Overall, it was a very useful and informative workshop, and I am looking forward to sharing and applying some of these ideas and skills in my work with FAUW.

Tuesday, November 29, 2016

The Hagey Lecture Perspective: 2003

The Hagey lectures are the University of Waterloo's premier invitational public lecture series. Since 1970, outstanding individuals, who have distinguished themselves internationally in some area of scholarly or creative endeavour have given talks intended to challenge, stimulate and enrich not only the faculty, staff and students of the University of Waterloo, but all members of this community.

These annual lectures are co-sponsored by the Faculty Association and the university.

This is the third post in a series on past Hagey Lectures from a few years ago – we just found the unpublished draft and thought we'd share it with you. Stay tuned for an announcement soon about the next lecture, coming up in March 2017.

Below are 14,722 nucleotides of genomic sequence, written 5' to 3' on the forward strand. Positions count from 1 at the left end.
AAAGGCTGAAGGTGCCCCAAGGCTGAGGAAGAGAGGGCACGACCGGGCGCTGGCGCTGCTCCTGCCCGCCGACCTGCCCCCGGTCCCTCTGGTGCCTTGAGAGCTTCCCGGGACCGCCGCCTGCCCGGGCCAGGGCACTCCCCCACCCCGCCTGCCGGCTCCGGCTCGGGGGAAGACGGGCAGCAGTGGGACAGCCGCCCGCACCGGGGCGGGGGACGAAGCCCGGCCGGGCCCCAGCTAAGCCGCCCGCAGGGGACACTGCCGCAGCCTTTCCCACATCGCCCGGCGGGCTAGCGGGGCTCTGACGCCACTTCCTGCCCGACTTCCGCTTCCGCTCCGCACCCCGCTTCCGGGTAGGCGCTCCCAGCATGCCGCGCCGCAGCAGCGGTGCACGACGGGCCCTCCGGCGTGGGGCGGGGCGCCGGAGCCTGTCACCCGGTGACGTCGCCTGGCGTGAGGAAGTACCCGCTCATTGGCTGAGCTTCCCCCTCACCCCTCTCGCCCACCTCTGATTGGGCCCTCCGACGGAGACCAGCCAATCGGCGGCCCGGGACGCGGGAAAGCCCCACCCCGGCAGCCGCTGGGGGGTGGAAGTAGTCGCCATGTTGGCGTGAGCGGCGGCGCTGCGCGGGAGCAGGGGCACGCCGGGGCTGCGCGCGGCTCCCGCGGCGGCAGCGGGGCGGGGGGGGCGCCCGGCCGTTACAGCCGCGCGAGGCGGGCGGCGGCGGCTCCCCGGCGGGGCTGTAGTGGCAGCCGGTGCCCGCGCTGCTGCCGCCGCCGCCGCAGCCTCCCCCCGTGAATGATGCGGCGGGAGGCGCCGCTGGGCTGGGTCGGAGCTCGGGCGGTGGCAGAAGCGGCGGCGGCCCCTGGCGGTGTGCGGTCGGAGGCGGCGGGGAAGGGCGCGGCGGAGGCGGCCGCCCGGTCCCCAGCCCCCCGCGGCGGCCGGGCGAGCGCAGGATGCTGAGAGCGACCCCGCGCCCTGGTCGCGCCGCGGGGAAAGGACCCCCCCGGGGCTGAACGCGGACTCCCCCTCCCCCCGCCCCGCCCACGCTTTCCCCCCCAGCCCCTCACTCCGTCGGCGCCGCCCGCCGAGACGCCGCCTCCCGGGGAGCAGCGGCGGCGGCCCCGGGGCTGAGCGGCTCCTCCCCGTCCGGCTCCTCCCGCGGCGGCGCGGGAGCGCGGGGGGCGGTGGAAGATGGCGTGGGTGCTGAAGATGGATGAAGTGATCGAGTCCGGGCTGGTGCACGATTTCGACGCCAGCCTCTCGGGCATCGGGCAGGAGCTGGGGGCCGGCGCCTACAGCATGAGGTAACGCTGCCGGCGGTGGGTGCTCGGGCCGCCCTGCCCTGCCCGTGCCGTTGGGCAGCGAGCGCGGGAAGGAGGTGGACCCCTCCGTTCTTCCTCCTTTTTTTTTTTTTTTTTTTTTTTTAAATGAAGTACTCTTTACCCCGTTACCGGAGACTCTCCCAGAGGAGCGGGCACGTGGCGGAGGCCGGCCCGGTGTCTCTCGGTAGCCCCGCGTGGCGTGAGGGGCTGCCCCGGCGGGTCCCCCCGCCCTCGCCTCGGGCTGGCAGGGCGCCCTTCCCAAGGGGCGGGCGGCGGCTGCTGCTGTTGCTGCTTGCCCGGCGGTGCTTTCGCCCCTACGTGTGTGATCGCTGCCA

Monday, November 28, 2016

Lecturers Survey Report Released

FAUW’s Lecturers Committee has just released its final report on the results of last year’s survey of all lecturers at Waterloo.

The Lecturers Committee advises the FAUW Board on the development and revision of University policies pertaining to Lecturers. In November 2015, the committee sent a survey to the 180 lecturers of UW to capture the diversity of their working conditions. The response rate was impressively high (83%), and the respondents also shared copious comments which are extremely valuable to this portrait of lecturers across campus.

The survey results cover five main topics: